At this point, it looked like the only sister who could be Maud's mother was Emma, who had vanished. Since Maud's maiden name was supposedly Stillman, not Plews, Emma's husband must have died and then she remarried.  Based on the migratory and marriage habits of the rest of the Forder family, it looked like they had all moved to Minnesota a year or two after the 1870 census. Since I couldn't find Emma and Thomas Plews on any census, I decided to look for anyone named Plews in Minnesota.  I found no one on the 1880 census, but I did find an 1885 Minnesota state census record.

Could this be them?
Maud isn't on this record, but she was born in 1885 or 1886, so that doesn't eliminate this family.  The main thing I noticed was the name of the parents, which was Silliman.  It wasn't Stillman, but it's close.  Second, there is evidence that the wife has been married before, since there are two boys with the last name Plews.  Also, I notice that J.W. Silliman was born in New York, while M.E. Silliman was born in Indiana, birth places that Maud lists for her parents on every census record.  I was slightly thrown by the initial M for Emma, but the middle initial was E, so I was hopeful.

When I searched the Minnesota marriage index, I found them.  J.W. Silliman and Emma "Clews" (likely a typo) had married in McLeod County (the county south of Meeker) in 1878.  That fits within the gap between the Plews children and Frank Silliman.

I still hadn't found Maud.
 (To be continued...)

Thursday, January 13, 2011

Start with what you know

When I dove into the genealogy pool last March, that's exactly what I did. After entering myself, my brother, our parents and grandparents, I started with my mother's maternal grandparents.

Edith, Ella, Hubert and Elsie Buss, children of Fred Buss and Maude Bogenrief
abt 1910, holding their most prized possessions
My mother's grandfather, Frederick James Buss, dictated his life story to my grandmother, Ella Louisa Buss, on his 77th birthday. Several years ago, my mother and I took that typewritten copy and re-typed it into the computer so we could all have a copy of it.

February 9th, 1940. - National City, California
By Fred J. Buss
Maude and Fred Buss on their wedding day30 Jun 1897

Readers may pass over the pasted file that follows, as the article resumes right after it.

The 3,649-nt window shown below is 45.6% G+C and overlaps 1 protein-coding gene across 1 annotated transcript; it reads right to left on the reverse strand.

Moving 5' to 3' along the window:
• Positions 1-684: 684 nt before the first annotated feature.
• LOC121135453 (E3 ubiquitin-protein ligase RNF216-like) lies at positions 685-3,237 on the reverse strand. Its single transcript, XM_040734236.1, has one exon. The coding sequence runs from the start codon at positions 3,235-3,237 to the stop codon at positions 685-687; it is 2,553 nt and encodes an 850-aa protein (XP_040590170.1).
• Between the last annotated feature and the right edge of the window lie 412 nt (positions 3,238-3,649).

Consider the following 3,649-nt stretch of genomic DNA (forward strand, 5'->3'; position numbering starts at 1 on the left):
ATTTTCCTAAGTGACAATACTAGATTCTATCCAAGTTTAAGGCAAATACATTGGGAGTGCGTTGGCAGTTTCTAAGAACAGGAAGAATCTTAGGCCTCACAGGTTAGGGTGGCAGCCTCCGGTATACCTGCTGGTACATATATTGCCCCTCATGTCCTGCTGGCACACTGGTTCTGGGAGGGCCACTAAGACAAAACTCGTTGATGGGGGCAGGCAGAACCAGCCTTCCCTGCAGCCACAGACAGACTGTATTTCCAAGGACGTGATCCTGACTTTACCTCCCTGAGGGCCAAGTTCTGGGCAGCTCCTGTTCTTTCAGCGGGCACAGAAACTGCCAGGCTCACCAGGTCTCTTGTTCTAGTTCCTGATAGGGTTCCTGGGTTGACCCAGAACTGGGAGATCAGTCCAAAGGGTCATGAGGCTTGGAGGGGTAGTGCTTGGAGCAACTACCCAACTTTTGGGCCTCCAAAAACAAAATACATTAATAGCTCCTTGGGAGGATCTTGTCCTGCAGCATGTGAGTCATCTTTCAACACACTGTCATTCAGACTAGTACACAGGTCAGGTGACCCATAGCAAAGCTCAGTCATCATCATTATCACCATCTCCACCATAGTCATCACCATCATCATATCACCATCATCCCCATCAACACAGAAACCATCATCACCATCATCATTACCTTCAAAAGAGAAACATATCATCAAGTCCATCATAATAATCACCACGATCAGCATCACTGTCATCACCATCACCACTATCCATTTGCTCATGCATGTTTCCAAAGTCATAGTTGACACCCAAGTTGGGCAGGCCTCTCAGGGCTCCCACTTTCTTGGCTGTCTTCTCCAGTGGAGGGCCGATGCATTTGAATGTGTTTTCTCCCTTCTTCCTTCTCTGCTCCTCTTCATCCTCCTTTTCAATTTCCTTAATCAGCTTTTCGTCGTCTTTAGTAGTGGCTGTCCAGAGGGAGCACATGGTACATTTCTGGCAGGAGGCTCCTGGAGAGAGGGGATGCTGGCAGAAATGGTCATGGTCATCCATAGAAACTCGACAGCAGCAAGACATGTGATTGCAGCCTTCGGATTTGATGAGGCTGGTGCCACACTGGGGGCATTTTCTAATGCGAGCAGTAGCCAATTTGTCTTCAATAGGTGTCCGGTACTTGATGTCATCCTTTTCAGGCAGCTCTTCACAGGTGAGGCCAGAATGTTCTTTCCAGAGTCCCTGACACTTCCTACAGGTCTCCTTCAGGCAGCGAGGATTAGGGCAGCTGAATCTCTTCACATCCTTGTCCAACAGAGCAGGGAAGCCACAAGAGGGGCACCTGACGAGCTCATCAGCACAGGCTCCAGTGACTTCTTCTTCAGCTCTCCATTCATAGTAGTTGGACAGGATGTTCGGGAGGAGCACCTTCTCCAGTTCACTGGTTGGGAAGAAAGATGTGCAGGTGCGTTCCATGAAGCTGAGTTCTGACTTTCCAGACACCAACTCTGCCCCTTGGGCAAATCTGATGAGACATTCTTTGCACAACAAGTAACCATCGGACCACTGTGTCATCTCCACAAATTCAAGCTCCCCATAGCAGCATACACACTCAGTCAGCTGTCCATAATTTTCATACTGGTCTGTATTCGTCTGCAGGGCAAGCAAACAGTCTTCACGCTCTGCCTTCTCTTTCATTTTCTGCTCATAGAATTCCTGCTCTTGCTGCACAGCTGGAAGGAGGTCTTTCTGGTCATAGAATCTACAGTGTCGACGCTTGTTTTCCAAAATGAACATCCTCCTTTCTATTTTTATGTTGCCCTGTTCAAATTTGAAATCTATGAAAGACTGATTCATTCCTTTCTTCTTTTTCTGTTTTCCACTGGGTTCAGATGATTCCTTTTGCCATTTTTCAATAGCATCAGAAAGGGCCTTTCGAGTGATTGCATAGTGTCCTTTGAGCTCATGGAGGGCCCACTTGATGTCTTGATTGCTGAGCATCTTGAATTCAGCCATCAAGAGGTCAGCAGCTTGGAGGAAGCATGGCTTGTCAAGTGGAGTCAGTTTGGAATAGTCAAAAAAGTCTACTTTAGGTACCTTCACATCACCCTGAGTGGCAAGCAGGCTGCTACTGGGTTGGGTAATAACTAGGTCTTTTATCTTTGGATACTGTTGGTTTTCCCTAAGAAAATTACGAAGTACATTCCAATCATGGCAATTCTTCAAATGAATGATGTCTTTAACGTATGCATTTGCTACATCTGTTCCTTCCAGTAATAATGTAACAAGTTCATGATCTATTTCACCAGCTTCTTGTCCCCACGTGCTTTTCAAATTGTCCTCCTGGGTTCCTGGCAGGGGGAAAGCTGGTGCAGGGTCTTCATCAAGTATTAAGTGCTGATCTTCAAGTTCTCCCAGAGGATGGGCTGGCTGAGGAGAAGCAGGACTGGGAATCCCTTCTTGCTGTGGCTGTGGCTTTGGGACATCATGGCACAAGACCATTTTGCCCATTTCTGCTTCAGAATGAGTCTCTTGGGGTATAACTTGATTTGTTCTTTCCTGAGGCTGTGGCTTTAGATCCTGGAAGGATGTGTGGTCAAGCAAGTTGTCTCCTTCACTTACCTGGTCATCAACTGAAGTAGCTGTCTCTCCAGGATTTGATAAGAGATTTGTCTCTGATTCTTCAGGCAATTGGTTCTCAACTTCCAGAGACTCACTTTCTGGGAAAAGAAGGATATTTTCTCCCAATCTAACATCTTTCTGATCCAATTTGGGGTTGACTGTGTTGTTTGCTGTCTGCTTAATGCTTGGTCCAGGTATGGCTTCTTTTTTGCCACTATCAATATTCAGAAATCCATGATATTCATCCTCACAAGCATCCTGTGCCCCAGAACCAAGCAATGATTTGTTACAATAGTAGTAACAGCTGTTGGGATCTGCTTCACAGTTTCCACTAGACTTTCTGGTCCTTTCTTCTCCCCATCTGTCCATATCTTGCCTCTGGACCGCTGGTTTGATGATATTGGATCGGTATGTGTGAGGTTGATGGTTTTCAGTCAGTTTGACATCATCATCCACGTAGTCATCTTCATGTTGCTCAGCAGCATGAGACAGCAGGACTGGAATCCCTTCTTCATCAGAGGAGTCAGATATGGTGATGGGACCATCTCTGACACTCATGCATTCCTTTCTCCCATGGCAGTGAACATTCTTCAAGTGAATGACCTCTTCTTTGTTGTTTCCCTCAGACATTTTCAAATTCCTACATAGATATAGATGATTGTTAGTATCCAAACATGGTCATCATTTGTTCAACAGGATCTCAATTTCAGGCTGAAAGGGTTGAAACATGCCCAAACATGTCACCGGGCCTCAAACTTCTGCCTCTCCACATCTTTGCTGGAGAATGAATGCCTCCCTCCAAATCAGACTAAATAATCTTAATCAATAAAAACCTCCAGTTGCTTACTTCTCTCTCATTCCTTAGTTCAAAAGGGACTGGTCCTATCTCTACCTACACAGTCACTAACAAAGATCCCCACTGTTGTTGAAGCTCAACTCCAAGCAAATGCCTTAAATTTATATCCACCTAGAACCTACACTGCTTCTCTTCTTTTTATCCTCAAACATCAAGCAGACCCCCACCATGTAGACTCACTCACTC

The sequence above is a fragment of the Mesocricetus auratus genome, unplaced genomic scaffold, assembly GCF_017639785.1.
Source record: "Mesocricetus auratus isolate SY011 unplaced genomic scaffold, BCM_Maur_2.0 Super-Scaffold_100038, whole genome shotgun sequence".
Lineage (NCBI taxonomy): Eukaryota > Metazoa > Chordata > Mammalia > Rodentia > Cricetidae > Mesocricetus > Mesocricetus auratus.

This day I will write the history of my life to my four children: Elsie, Ella, Edith, and Hubert-all born on the farm in Douglas Township on section fifteen (15) south-west quarter, Sac County Iowa. Your mother was born on the north-east quarter of the same section in the same township, in 1877. I went to school with her brothers and sisters in Illinois seven or eight years before she was born. She had one sister about my age whose name was Elizabeth. We were in the same class and studied from the same book and I thought she was the nicest girl in school. But she died of typhoid fever October 3, 1880 in Iowa on section fifteen (15) in Douglas Township and I waited seventeen years and then I married her youngest sister, Maude Bogenrief in 1897. We spent forty-one years of happy life together and then she passed away and left me alone in this wide world like I was the first thirty-four years of my life.

In many ways, Great-grandpa Buss's life story was full of specific details.

We lived fifteen years on this farm and there were nine children-six live ones. Henry was four years older than myself; John two years younger than Henry; Louis four years younger than me; Sophia seven years younger than me and Elizabeth ten years younger than me. Father found plenty of work on the little farm for all of us and enough to eat. We never were without bread and potatoes and cabbage and all kinds of garden stuff. We had six or seven cows and some young cattle that we let run all over in the timber that didn't cost anything for pasture. The land belonged to a speculator who didn't fence it. Father would go to the neighbor's and stack straw for half of it. That way he always had plenty of feed. We dug out big stumps and cut them up for firewood and saved all the trees for fence posts and rails. But he broke down in health and the last three or four years he had the Ague every fall. So he sold the farm for $1000 to Ward Howard and we came to Iowa in the spring of 1874 on April 17th. We arrived in Newell and the prairie was all one pond close by another. Half of the country was under water. Old Bill Stoot was running a delivery barn so father got him to bring us to Sac County. It took four hours to go seven miles to my wife's parents. The people were all glad to see us come and settle. Father rented a farm from Sam Armstrong for one-quarter rent. It had lain idle and the fire had burned up all the buildings except the house. We built some sheds and stables the best we could. We lived there seven years but we saw some hard times. In the winter of 1876 Mother died and father was too feeble to do any work so us boys had to stay home from school and do the work to keep the wolf away. Crops were poor on account of the grasshoppers and gophers. The blackbirds would take in the corn as fast as it came up. I had an old muzzle-loading gun and I was out in the corn field from early in the morning until late at night shooting as fast as I could load my gun or else we wouldn't get a crop at all. On the other hand we had all the wild game that we wanted. Ducks, geese, cranes and prairie chickens were so plenty that there was no sale for them but they were good to eat. In the winter we would catch muskrats and sell the hide for seven or eight cents and feed the rats to the hogs, but hogs at that time sold for two cents or three cents a pound. Cows sold from fifteen to twenty dollars; butter six to ten cents a pound. I picked corn for fifty cents a day in the winter when we got ours all done and I thought I was getting big pay. The first four years we were in Iowa we had to plant all of our corn by hand. It was a slow job. Four of us would plant about five acres a day. We used a hoe to cover the corn and we had a cropper attached to the mower that we used to cut the oats and wheat with. It worked pretty good but we had to bind it by hand and get it out of the way so it could cut another swathe.